GRAND CANYON

The Grand Canyon is one of the greatest spectacles on the face of the earth. 

Grand Canyon was made by a river! The waters of the Colorado River cut out this great gorge in thousands of years. When you consider that it was cut out of solid rock in many places, you begin to appreciate the tremendous force of these waters.

 

Even now, year by year, the rushing Colorado continues to cut deeper into the bottom of the gorge.

 

In certain places, the gorge of the Grand Canyon is more than a mile deep, and it is from four to 18 miles wide. As the river cut deep into the plateau to form the canyon, it laid bare on the rock walls of the canyon the story of hundreds of millions of years of the earth’s history.

Down at the bottom of the gorge beside the river, ancient, crystalline rock is exposed. This is the buried remnant of an ancient mountain range that was folded back on itself and was worn down by weather and water. The rise and fall of this mountain range millions of years ago is revealed only by the erosion of the Grand Canyon.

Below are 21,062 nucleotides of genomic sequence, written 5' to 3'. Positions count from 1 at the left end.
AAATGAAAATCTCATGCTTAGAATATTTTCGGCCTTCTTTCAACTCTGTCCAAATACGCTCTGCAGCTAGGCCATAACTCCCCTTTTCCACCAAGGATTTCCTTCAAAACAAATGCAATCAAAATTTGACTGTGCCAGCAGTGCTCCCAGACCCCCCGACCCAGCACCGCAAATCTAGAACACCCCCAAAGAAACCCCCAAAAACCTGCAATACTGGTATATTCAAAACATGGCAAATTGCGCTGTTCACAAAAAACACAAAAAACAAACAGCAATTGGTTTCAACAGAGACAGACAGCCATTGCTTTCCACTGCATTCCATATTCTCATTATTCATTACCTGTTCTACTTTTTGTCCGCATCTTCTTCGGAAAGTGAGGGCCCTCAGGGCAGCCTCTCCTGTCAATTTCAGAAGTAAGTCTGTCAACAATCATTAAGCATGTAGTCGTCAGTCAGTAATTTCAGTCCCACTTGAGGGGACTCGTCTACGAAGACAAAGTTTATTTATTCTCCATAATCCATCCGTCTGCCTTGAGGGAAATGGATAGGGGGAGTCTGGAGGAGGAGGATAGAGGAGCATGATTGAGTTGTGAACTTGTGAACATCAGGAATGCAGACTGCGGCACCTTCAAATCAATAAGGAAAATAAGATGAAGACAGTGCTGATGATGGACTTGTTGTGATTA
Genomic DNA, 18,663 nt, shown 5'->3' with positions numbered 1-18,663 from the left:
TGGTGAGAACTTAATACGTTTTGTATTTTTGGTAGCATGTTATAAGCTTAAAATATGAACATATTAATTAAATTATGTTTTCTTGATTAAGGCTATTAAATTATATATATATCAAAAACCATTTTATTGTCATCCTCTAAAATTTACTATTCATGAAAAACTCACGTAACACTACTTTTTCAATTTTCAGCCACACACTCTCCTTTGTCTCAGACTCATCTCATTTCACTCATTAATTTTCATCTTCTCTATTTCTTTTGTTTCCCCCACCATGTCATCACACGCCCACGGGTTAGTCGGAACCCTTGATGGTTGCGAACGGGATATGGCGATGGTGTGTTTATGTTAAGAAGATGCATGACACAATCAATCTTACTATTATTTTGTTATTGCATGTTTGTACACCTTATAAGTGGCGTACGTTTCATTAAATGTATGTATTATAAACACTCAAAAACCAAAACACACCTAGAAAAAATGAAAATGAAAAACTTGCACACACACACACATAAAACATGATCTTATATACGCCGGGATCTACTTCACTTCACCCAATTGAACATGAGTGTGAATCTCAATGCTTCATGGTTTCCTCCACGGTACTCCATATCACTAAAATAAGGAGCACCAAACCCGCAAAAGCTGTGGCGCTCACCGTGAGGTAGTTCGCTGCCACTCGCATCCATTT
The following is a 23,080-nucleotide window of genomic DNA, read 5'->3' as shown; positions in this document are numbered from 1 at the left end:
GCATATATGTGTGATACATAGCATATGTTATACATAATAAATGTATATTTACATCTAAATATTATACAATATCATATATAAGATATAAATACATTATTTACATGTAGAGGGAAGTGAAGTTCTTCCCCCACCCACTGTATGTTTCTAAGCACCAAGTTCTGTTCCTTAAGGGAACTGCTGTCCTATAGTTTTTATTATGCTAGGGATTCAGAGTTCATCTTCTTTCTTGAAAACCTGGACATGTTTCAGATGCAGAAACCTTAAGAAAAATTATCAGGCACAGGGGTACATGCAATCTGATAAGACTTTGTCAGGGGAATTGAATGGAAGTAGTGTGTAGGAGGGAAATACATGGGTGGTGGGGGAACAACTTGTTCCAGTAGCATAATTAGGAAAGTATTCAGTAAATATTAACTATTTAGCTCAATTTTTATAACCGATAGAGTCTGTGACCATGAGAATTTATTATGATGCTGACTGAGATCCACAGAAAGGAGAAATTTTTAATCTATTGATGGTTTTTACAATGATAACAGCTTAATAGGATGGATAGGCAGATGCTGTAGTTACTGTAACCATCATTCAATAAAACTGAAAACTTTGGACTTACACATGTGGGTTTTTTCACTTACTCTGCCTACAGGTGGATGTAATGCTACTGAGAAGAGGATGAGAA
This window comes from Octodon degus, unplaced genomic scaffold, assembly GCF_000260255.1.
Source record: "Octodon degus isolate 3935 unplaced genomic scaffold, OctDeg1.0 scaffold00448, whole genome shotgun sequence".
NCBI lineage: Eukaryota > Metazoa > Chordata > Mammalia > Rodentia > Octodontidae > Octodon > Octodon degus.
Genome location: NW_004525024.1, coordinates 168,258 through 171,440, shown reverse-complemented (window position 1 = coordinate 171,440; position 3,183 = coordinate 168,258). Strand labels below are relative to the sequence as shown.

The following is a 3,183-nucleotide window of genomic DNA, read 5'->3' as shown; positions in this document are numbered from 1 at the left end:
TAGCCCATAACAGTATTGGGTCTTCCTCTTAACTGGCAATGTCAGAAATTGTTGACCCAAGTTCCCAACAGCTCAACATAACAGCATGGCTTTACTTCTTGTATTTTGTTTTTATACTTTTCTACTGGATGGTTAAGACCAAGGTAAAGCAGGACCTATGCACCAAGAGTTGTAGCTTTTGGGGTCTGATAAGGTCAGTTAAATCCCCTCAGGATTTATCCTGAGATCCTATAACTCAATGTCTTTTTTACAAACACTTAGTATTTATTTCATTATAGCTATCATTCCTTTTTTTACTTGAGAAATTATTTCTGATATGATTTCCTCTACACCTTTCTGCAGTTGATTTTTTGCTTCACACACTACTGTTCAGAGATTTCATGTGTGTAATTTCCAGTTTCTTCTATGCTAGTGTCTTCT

On the base of this buried mountain range are beds of quartzite, sandstone, and limestone. They were formed as age followed age, as ocean waters from the east and the west flooded the section, and as whole mountain ranges rose and disappeared. Proof of the fact that great seas once rushed over these rocks is to be found in the fossils that turn up here. There are fossil remains of seaweed, sea shells, and fishes!

 

 

The first white man to see the Grand Canyon was a Spanish explorer, Garcia Lopez de Cardenas, who discovered it in 1540. Today, the Government has taken the most beautiful and interesting section, 1,009 square miles in area, and set it aside as Grand Canyon National Park. Thousands of visitors come every year to marvel at it, and it is even possible to go by mule down to the Colorado River at the bottom.

GRAND CANYON

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